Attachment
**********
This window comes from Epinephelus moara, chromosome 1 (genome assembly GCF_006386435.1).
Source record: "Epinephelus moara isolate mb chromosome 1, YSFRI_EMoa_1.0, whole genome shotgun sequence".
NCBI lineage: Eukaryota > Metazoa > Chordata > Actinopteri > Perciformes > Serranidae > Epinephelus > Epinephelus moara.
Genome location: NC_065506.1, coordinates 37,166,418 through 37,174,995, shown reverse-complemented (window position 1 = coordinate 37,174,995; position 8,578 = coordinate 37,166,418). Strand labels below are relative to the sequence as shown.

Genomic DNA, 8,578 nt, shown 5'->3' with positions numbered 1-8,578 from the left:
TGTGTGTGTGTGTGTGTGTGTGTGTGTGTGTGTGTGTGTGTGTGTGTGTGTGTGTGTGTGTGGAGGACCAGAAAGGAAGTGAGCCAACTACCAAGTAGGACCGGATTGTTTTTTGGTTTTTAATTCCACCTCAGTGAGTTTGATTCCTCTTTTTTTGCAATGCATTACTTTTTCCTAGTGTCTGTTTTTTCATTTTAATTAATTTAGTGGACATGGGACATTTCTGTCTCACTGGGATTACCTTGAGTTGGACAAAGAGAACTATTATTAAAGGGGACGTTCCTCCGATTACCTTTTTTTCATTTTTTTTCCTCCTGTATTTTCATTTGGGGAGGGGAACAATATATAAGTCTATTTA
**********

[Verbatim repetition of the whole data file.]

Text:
This window comes from Epinephelus moara, chromosome 1 (genome assembly GCF_006386435.1).
Source record: "Epinephelus moara isolate mb chromosome 1, YSFRI_EMoa_1.0, whole genome shotgun sequence".
NCBI lineage: Eukaryota > Metazoa > Chordata > Actinopteri > Perciformes > Serranidae > Epinephelus > Epinephelus moara.
Genome location: NC_065506.1, coordinates 37,166,418 through 37,174,995, shown reverse-complemented (window position 1 = coordinate 37,174,995; position 8,578 = coordinate 37,166,418). Strand labels below are relative to the sequence as shown.

Genomic DNA, 8,578 nt, shown 5'->3' with positions numbered 1-8,578 from the left:
TGTGTGTGTGTGTGTGTGTGTGTGTGTGTGTGTGTGTGTGTGTGTGTGTGTGTGTGTGTGTGGAGGACCAGAAAGGAAGTGAGCCAACTACCAAGTAGGACCGGATTGTTTTTTGGTTTTTAATTCCACCTCAGTGAGTTTGATTCCTCTTTTTTTGCAATGCATTACTTTTTCCTAGTGTCTGTTTTTTCATTTTAATTAATTTAGTGGACATGGGACATTTCTGTCTCACTGGGATTACCTTGAGTTGGACAAAGAGAACTATTATTAAAGGGGACGTTCCTCCGATTACCTTTTTTTCATTTTTTTTCCTCCTGTATTTTCATTTGGGGAGGGGAACAATATATAAGTCTATTTA